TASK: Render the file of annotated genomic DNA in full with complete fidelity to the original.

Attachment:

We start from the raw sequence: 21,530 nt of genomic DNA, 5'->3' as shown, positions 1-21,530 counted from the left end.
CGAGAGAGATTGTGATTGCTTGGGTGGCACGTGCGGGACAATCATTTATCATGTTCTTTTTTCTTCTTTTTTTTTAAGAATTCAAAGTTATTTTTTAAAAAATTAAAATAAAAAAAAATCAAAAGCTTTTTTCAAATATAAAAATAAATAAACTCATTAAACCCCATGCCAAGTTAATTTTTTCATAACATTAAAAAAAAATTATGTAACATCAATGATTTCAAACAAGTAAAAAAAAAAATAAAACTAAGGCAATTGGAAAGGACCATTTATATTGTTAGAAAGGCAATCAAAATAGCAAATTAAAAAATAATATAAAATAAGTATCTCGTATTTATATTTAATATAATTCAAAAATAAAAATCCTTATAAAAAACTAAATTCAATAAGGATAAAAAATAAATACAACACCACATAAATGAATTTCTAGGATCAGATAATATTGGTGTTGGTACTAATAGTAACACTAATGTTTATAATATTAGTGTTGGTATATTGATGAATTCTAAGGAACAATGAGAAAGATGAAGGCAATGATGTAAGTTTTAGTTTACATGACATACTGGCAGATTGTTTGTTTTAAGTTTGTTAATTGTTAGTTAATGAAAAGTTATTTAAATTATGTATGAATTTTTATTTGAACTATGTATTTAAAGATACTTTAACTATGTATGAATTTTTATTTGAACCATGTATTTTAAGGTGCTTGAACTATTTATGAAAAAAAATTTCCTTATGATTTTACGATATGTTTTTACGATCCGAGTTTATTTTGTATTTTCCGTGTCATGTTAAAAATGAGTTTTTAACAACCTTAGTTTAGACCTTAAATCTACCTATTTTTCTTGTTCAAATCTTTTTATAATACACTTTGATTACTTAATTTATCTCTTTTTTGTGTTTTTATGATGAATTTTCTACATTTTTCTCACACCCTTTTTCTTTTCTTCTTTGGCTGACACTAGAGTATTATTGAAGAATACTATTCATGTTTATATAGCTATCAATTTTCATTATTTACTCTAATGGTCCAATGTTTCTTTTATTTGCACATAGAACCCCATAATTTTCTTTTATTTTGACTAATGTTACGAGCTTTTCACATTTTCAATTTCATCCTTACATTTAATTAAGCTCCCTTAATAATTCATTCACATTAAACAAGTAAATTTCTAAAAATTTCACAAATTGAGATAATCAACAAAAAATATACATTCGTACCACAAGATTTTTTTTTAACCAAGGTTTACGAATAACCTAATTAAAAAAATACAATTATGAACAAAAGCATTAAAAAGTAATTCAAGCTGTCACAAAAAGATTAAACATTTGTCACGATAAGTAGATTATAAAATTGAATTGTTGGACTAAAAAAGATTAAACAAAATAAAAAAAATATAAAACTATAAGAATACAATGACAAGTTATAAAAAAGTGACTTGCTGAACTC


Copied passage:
We start from the raw sequence: 21,530 nt of genomic DNA, 5'->3' as shown, positions 1-21,530 counted from the left end.
CGAGAGAGATTGTGATTGCTTGGGTGGCACGTGCGGGACAATCATTTATCATGTTCTTTTTTCTTCTTTTTTTTTAAGAATTCAAAGTTATTTTTTAAAAAATTAAAATAAAAAAAAATCAAAAGCTTTTTTCAAATATAAAAATAAATAAACTCATTAAACCCCATGCCAAGTTAATTTTTTCATAACATTAAAAAAAAATTATGTAACATCAATGATTTCAAACAAGTAAAAAAAAAAATAAAACTAAGGCAATTGGAAAGGACCATTTATATTGTTAGAAAGGCAATCAAAATAGCAAATTAAAAAATAATATAAAATAAGTATCTCGTATTTATATTTAATATAATTCAAAAATAAAAATCCTTATAAAAAACTAAATTCAATAAGGATAAAAAATAAATACAACACCACATAAATGAATTTCTAGGATCAGATAATATTGGTGTTGGTACTAATAGTAACACTAATGTTTATAATATTAGTGTTGGTATATTGATGAATTCTAAGGAACAATGAGAAAGATGAAGGCAATGATGTAAGTTTTAGTTTACATGACATACTGGCAGATTGTTTGTTTTAAGTTTGTTAATTGTTAGTTAATGAAAAGTTATTTAAATTATGTATGAATTTTTATTTGAACTATGTATTTAAAGATACTTTAACTATGTATGAATTTTTATTTGAACCATGTATTTTAAGGTGCTTGAACTATTTATGAAAAAAAATTTCCTTATGATTTTACGATATGTTTTTACGATCCGAGTTTATTTTGTATTTTCCGTGTCATGTTAAAAATGAGTTTTTAACAACCTTAGTTTAGACCTTAAATCTACCTATTTTTCTTGTTCAAATCTTTTTATAATACACTTTGATTACTTAATTTATCTCTTTTTTGTGTTTTTATGATGAATTTTCTACATTTTTCTCACACCCTTTTTCTTTTCTTCTTTGGCTGACACTAGAGTATTATTGAAGAATACTATTCATGTTTATATAGCTATCAATTTTCATTATTTACTCTAATGGTCCAATGTTTCTTTTATTTGCACATAGAACCCCATAATTTTCTTTTATTTTGACTAATGTTACGAGCTTTTCACATTTTCAATTTCATCCTTACATTTAATTAAGCTCCCTTAATAATTCATTCACATTAAACAAGTAAATTTCTAAAAATTTCACAAATTGAGATAATCAACAAAAAATATACATTCGTACCACAAGATTTTTTTTTAACCAAGGTTTACGAATAACCTAATTAAAAAAATACAATTATGAACAAAAGCATTAAAAAGTAATTCAAGCTGTCACAAAAAGATTAAACATTTGTCACGATAAGTAGATTATAAAATTGAATTGTTGGACTAAAAAAGATTAAACAAAATAAAAAAAATATAAAACTATAAGAATACAATGACAAGTTATAAAAAAGTGACTTGCTGAACTC